On Partisanship

One of the big complaints I hear from readers is that I’m too opinionated on US domestic issues, too partisan. “You’re great when you write about China, but you’re totally partisan when you write about Bush.”

Well, the bad news is, I believe I’m mediocre when I write about China and at my best when I write about the US. That’s because my knowledge of China is sketchy and relatively recent. I’ve been studying US politics since I could read, and am much more informed about the intricacies of US law and history than I am of China’s.

In each case, I write what I see, through my own filters. If I am opinionated and partisan about bush, then I’m certainly just as opinionated about China. I think the real issue is that these readers want me to be partisan in the same way that they are. I’m afraid they’ll be disappointed; I’m not toning down my criticisms of bush — unless he gives me reason to.

Yes, I’m partisan as hell, but I also try to be open minded. I’ll praise China if I think it’s merited. I’ll endorse a war led by Bush if I think it’s justified. But this is a blog, not a public information service funded by tax dollars. It’s supposed to be opinionated. So I don’t understand the complaints that I’m opinionated. These same readers love Conrad, who’s certainly as partisan as I am. Would he be any fun to read if he weren’t opinionated? Of course not. In fact, it’s those opinions that make him so readable.

So please, just try to accept it: I am a liberal and I find bush a menace to this country and the world and I say so, like thousands of other liberal bloggers. Instapundit loves bush and hates Kerry and he believes the Swift Boat Liars and he says so, and that’s his right. It’s what blogs are supposed to be. I realize I will never, ever convince you to join my side, but I’m not trying to (though it would be nice). I have no illusions — some readers hate my politics and come here to fight, others relate to my politics and come here to agree. But to tell me to stop being partisan about bush — forget about it. I am watching my country go to hell in a proverbial handbasket, and the last thing I’m going to do is go mute.

Anyway, it’s a hard week and it’ll take me and nearly 50 percent of the country a while to fully recover from the shock. But that doesn’t mean we aren’t ready to pick up the fight and press forward. We have to organize now more than ever before, because come 2008 the country is going to be even more of a basket case than it is now. I hate to even think about it — our environment, our tax system, our jobless, our Supreme Court. So as far as shrub goes, this blog won’t be getting any kinder or gentler. Take it or leave it.

The Discussion: 4 Comments

Actually, thats why Conrad stop being fun to read, because he came off as a shrill ass. Aside from Asian girly pictures being drooled upon by middle aged expat men, the site has become rather dull. Theres no substance to the posts and rarely any worthwhile commentary. I agree with a lot of your viewpoints, but I don’t think theres a need to debase this blog with partisan demagoguery and cheap shots (well cheap shots are ok, as long as they are funny). I guess my beef isn’t so much with your partisanship, but rather that you’ve become too focused on principally the U.S. elections. There are lots of other interesting stories around, and its a shame to let them languish while the being constantly repetitious about Bush. If we as readers wanted faux-witticism and insipid one-line commentary, we could turn to reading Instapuppy, Conrad, or delve into the depths of the Free Republic. This is what I would like to think of as the difference between the left and right in America is today. The left still has standards, the right wallows in mediocrity and dillettantism.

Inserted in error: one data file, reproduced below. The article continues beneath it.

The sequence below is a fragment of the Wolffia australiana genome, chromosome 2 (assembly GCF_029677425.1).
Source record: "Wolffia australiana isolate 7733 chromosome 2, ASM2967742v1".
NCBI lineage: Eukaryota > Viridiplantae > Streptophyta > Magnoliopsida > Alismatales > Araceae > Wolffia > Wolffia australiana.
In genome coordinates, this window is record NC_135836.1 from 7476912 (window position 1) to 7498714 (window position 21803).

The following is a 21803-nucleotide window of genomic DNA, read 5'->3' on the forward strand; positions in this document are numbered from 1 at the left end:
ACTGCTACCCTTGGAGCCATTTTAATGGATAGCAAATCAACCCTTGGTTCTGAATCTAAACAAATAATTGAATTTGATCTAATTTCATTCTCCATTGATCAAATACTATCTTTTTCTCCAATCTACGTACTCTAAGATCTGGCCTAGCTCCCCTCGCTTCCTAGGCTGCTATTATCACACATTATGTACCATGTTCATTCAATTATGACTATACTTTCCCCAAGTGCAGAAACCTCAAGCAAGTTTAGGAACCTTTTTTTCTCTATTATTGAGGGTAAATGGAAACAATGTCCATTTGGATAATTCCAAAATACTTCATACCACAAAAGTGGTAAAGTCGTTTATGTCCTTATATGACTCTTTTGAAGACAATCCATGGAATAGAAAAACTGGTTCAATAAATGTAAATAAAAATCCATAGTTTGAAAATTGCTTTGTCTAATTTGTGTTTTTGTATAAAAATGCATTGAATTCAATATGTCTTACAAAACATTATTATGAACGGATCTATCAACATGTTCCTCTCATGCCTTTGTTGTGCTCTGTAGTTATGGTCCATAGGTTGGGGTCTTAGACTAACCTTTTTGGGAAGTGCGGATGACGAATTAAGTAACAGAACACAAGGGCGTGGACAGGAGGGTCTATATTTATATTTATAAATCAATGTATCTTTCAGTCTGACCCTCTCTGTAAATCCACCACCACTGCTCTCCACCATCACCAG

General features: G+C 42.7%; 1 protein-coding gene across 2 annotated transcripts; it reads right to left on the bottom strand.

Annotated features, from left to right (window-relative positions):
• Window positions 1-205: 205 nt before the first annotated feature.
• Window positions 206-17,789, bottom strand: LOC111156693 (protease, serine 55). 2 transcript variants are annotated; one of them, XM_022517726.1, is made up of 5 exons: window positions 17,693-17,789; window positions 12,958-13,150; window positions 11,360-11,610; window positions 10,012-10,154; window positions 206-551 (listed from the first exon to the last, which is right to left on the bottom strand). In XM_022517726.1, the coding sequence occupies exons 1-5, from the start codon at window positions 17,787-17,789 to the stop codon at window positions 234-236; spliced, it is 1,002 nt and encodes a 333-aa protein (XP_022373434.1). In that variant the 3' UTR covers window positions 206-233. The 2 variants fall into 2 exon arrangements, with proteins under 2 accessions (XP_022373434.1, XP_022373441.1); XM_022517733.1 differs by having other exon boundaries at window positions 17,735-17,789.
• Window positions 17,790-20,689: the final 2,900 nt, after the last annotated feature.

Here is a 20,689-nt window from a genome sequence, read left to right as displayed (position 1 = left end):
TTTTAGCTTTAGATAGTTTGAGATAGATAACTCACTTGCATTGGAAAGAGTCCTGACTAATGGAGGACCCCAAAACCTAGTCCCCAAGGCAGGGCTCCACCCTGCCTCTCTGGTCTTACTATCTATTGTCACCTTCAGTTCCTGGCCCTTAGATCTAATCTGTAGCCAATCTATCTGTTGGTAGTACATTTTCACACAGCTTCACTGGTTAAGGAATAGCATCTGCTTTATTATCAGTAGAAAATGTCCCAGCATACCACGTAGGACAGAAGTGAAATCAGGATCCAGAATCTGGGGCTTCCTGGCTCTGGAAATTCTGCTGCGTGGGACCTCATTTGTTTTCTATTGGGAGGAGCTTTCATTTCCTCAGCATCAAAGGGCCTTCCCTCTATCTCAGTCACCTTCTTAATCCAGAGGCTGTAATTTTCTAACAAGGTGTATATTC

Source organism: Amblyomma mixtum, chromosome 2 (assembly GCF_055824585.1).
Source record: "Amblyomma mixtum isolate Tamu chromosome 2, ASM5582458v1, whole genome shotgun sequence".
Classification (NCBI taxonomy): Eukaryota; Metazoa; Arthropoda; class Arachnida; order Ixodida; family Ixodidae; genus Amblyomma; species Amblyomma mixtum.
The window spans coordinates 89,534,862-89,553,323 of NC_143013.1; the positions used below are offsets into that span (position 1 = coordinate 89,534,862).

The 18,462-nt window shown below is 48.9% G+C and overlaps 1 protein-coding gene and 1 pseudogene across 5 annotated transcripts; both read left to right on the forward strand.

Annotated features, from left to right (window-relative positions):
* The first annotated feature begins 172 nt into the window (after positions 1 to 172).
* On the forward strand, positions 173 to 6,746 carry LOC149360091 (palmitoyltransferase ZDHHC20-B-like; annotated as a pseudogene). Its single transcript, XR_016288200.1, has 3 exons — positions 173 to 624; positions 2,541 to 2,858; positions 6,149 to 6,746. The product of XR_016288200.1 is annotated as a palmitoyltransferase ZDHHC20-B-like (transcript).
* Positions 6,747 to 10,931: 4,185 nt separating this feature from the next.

November 5, 2004 @ 12:47 pm | Comment

I understand, and will try to branch out a bit — this was an all-consuming election, unlike any other. Once the initial shock has worn off, I promise to diversify.

November 5, 2004 @ 1:53 pm | Comment

Actually, It means, too, that these readers know even less about China than you and want some kind of reprieve from the partisanship they read and hear in the States. The foreign stuff is great when its exotic, but actually make it comprehensible or relate it to domestic events, and that’s wrong.

I think the blogosphere has to wake to the fact that many people perhaps read blogs not to think, but to escape. The bloggers who succeed do so, because they brand themselves into a position where people no longer read them critically. The same phenom occurs with newspaper columnists.

Like the blogads issue, this is another sign that bloggers need to choose between blogging and selling copy. I see this as a personal venture, not for money, although I’d like to make money. My few readers will just have to accept that they can argue with me, they suggest topics, but they will get my opinion whether they like it or not. Like the TV, the computer has an power button. And, if they don’t like it, they can start a blog with Blogger for free and try to convince me with all their HTML skills and powers of argument.

I will say, though, that generally, westerners are better able to make and evaluate arguments than the Korean students I teach everyday. I just wish westerners would use all the skills they learn, and Koreans don’t, more often, instead of succumbing to laziness. If every American citizen had a blog, it would be a wonderful thing.

November 5, 2004 @ 5:47 pm | Comment

Infidel, great comment (though I don’t think it would be such a great idea for every American to have his/her own blog). Great site, too — I used to work in Maryland, so it’s a place very near to my heart.

November 5, 2004 @ 5:57 pm | Comment

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